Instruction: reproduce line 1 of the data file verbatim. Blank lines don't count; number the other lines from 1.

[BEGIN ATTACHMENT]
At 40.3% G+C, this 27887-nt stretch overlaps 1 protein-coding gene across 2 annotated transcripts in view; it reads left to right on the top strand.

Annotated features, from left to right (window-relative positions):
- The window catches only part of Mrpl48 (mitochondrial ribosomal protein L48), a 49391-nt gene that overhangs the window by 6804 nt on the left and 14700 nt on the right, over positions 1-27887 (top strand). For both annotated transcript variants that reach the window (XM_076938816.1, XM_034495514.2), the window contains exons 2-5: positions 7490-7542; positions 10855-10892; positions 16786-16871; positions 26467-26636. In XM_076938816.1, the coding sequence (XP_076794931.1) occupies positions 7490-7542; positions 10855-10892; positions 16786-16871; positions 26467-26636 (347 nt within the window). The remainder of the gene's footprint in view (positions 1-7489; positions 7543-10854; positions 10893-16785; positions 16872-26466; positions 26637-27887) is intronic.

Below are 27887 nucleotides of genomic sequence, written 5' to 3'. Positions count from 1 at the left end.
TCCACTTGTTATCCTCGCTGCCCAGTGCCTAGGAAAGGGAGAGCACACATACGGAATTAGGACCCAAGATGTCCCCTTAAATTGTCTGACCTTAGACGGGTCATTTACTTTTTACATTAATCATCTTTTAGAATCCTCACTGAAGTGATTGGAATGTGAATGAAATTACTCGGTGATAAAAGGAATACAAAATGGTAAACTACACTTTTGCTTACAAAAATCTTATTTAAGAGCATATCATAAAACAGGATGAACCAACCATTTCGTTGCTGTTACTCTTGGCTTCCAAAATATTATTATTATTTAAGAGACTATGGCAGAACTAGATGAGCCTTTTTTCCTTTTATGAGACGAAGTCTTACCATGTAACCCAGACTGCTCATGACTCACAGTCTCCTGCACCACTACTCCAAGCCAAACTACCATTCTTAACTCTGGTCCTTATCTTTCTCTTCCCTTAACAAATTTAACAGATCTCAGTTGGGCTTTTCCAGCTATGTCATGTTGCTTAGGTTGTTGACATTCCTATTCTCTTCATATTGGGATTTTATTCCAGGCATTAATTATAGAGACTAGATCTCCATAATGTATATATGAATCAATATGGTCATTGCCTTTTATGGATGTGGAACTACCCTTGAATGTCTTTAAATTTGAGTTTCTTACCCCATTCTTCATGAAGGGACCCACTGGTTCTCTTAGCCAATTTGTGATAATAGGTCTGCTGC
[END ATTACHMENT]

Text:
At 40.3% G+C, this 27887-nt stretch overlaps 1 protein-coding gene across 2 annotated transcripts in view; it reads left to right on the top strand.